If you are looking for a way to protect your savings, perhaps you ought to consider trading money for gold. Gold retains its intrinsic value over time (and has for thousands of years), thereby protecting you from inflation. You can always count on this precious metal being worth a high price.
Decide what you want to buy. Gold comes in many forms, but the two most common are gold coins and gold bars. In the United States, gold bars or gold coins minted specifically by the government are probably your best bet, as you can be sure that they are of the quality advertised. A safe gold buy is the American Eagle gold coin.
Research the current and past prices of gold. This is easily done, since dozens of websites now list, in real-time, the going price of this precious metal (see Additional Resources for one example). Most online gold dealers list this price as well. The Internet has made gold buying much more convenient, since you can follow the price of gold in real-time without having to make a phone call or rely on out-of-date books or trade publications.
Wait for the right price. This is crucial. It is also entirely up to you. The fact is, the value of gold fluctuates as the market experiences its own ups and downs. As you follow the price of gold, you'll recognize a good time to buy when it comes around because you'll be more familiar with how it has fluctuated in the past. When the price hits a low that you know is a good deal, based on your own observations, consider going for it. As a long-term investment, however, gold will almost certainly be worth the price--even if you buy it for more than you had hoped--because fiat money is continually losing value, while gold will never lose its basic value.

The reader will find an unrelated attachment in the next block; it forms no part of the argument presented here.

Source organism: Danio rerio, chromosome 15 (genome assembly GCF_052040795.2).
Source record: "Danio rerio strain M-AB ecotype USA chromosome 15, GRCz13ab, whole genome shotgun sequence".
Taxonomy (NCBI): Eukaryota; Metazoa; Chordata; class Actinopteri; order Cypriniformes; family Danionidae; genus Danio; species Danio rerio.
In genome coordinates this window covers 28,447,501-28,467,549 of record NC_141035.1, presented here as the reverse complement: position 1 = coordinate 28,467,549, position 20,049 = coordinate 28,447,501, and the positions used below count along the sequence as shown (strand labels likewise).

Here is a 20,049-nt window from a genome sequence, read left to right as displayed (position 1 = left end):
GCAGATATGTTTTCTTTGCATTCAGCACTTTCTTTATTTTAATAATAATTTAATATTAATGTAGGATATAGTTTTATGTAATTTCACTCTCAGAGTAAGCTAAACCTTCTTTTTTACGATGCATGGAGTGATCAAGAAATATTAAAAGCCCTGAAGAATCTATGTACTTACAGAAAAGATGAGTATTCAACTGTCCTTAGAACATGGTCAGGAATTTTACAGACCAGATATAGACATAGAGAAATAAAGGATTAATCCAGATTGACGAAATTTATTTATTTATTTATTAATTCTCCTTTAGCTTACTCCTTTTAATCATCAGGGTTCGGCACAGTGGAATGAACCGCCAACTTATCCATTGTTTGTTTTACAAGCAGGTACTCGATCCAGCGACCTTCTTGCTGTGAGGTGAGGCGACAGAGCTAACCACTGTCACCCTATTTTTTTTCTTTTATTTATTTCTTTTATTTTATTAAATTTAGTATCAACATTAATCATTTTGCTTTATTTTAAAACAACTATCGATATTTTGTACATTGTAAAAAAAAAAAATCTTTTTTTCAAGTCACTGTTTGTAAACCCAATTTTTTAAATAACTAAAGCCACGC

Find a supplier. Visit the U.S. Mint's website and select your state, then call or visit any of the official dealers listed.
Purchase your gold. Your dealer will tell you the best way to pay. Some dealers prefer cash or check, others a money order. Talk with your dealer about the various options available to you for payment.
Protect your gold. Make sure that you have placed your gold coins or bars under lock and key, either in a very secure location at home or in a safety deposit box at a bank.
Talk to a financial adviser about gold. The market is continually changing, and financial advisers are paid to watch it and make investment suggestions--so their advice is, typically, good to hear.
Before buying from a dealer, ask to see his or her certification as a gold dealer.
- Reuters. "Tiny Bead From Bulgaria May be World's Oldest Gold Artifact." Accessed April 24, 2020.
- Federal Trade Commission Consumer Information. "Investing in Gold." Accessed April 24, 2020.
- Apmex. "Live Gold Price Charts and Historical Data." Accessed April 24, 2020.
- Yahoo! Finance. "Gold Jun 20 (GC=F) Historical Data." Accessed April 24, 2020.
- Yahoo! Finance. "Gold Jun 20 (GC=F)." Accessed April 24, 2020.
- Macrotrends. "Gold Prices - 100 Year Historical Chart." Accessed April 24, 2020.
William Jackson has written, reported and edited professionally for more than 10 years. His work has been published in newspapers, magazines, scholarly journals, high-level government reports, books and online. He holds a master's degree in humanities from Pennsylvania State University.